IV. Other Evidence of Health Status during the Pandemic It would be surprising if health harms were limited only to those who died by the end of Additional drug and alcohol use during the pandemic has been indicated in household surveys (Patrick, et al. 2022) and alcohol sales data (Pollard, Tucker and Green 2020). Tobacco companies reported additional cigarette sales as “staying home in the pandemic gave people more chances to smoke and more cash to spend” (Geller and Cavale 2020). The Gun Violence Archives (GVA) reports 31 percent more nonfatal gun injuries in 2020 than in 2019, which is similar to the 28 percent increase we find in homicides over the same time period. GVA also finds a 44 percent increase among children aged 0-11 and 33 percent increase among adolescents aged 12-17 (Gun Violence Archive 2021).
Lin, et al (2021) find a 1.5 pound average weight gain per month spent in shelter-inplace.13 Bhutani, Dellen and Cooper (2021) report similar results, concluding that “Covid-19
lockdown periods disrupted weight management among many Americans and that associated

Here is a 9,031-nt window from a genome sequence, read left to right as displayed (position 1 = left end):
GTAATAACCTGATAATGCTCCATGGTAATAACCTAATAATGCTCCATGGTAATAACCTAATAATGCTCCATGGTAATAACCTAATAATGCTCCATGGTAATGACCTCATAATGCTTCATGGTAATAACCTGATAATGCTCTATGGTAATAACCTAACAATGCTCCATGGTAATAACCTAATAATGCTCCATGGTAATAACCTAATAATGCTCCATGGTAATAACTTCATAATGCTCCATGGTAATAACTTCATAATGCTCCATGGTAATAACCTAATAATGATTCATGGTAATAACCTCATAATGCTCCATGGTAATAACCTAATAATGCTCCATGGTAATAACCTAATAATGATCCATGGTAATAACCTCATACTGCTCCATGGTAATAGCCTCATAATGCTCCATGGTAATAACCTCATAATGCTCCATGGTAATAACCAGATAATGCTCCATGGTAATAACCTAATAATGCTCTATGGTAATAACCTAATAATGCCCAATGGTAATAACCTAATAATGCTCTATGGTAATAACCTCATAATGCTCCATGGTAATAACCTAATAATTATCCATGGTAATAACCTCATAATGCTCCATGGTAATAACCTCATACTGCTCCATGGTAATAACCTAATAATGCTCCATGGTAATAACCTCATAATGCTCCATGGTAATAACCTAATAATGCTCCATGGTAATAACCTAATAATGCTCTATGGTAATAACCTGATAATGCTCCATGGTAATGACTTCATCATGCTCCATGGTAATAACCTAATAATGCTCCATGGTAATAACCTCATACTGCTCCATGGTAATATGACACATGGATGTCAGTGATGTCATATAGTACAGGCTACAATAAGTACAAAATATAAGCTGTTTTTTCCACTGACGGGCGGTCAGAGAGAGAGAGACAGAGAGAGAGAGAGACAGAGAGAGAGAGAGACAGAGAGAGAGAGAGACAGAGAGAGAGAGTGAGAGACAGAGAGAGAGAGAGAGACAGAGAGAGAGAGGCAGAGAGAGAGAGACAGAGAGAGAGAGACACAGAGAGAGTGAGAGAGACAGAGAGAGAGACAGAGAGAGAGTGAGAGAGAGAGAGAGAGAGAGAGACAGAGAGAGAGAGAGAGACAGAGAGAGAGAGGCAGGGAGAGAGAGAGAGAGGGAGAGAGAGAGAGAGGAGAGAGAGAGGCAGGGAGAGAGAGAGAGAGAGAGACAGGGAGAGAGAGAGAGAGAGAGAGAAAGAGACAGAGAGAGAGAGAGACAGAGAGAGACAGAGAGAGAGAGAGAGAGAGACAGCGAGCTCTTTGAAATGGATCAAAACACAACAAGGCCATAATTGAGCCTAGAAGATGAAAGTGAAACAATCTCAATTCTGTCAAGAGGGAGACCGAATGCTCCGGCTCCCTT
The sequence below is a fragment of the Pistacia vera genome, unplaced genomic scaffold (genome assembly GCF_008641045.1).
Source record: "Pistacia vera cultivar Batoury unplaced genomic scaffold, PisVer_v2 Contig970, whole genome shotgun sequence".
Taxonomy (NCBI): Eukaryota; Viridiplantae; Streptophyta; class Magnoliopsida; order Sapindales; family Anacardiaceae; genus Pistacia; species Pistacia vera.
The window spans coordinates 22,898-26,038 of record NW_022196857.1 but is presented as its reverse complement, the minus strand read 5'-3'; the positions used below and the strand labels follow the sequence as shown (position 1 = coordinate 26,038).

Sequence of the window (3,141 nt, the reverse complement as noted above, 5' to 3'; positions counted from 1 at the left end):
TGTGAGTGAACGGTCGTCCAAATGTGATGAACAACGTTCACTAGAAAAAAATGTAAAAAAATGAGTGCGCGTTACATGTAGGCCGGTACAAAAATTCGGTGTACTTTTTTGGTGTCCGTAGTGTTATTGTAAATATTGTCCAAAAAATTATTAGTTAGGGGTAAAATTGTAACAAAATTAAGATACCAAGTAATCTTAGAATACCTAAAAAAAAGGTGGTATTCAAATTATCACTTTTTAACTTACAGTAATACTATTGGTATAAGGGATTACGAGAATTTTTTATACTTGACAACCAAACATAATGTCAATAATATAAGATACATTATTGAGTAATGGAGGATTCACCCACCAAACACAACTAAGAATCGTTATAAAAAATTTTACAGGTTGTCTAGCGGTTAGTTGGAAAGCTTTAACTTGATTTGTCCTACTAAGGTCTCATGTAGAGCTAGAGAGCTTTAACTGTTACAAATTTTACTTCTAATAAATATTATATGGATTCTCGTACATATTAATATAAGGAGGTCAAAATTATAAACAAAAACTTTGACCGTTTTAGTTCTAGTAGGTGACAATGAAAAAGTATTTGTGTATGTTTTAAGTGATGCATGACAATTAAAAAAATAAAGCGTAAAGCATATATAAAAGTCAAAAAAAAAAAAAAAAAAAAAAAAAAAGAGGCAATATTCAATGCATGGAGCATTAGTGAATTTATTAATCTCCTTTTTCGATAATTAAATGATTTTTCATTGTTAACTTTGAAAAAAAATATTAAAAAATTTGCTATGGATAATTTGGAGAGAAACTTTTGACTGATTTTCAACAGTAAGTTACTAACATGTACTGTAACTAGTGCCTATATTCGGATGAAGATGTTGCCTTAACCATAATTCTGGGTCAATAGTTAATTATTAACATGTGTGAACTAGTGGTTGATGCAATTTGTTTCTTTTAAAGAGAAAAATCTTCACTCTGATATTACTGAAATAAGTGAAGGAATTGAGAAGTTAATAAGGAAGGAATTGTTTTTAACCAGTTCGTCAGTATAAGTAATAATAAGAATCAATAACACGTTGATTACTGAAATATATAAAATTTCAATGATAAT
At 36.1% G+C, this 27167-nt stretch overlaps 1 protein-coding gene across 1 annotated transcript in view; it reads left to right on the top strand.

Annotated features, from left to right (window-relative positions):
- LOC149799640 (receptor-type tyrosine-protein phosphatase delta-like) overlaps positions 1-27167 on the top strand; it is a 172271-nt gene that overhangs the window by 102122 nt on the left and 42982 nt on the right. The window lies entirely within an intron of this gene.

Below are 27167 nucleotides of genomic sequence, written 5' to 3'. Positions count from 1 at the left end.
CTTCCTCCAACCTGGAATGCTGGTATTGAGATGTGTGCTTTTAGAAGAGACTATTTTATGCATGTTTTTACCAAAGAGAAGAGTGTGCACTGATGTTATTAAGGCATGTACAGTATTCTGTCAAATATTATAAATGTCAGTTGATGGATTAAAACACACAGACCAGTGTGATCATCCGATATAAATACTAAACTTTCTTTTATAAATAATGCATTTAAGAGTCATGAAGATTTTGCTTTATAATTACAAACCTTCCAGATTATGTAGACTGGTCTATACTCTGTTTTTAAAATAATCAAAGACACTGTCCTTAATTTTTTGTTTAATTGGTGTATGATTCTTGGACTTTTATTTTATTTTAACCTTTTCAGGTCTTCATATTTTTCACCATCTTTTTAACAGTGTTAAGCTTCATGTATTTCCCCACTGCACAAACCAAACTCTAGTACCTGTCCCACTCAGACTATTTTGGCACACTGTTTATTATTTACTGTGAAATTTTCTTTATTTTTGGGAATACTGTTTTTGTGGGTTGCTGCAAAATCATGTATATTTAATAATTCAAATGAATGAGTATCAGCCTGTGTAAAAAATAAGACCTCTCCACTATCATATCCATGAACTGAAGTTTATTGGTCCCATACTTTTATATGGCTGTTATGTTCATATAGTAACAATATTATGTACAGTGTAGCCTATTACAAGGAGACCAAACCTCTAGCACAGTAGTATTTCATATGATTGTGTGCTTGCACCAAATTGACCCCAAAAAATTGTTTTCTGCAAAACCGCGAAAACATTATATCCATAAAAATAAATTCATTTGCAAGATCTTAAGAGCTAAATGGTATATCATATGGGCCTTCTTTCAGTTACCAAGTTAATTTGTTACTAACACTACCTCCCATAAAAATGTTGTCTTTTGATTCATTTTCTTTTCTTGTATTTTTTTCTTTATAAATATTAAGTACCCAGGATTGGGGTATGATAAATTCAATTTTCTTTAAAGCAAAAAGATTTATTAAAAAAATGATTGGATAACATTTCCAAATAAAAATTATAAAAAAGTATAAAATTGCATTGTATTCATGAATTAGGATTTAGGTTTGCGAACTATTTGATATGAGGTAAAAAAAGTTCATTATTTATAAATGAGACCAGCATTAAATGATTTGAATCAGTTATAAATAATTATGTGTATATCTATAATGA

health effects are likely to persist.” Chang et al (2021) conducted an international meta-analysis of weight gain among children and adolescents, finding that the “Covid-19 pandemic worsened
the burden of childhood obesity.” Massachusetts General Brigham hospital reported a 74 percent reduction in cancer screens in March, April, and May 2020 as compared to the prior year. Because cancer diagnoses fell 33 percent, this suggests that cancer would be diagnosed later, at more advanced stages, eventually resulting in additional morbidity and mortality. When cancer screening resumed in summer 2020 the University of Cincinnati Cancer Center reported almost quadruple the lung cancer diagnoses per screen.14

V. Conclusions
Beginning with Grossman (1972), the human capital approach to health economics
emphasizes the role of patient and family efforts in maintaining health. Health is very much a
“home production” activity. It should be no surprise that a widespread disruption to patient
circumstances would degrade health and even elevate mortality from chronic conditions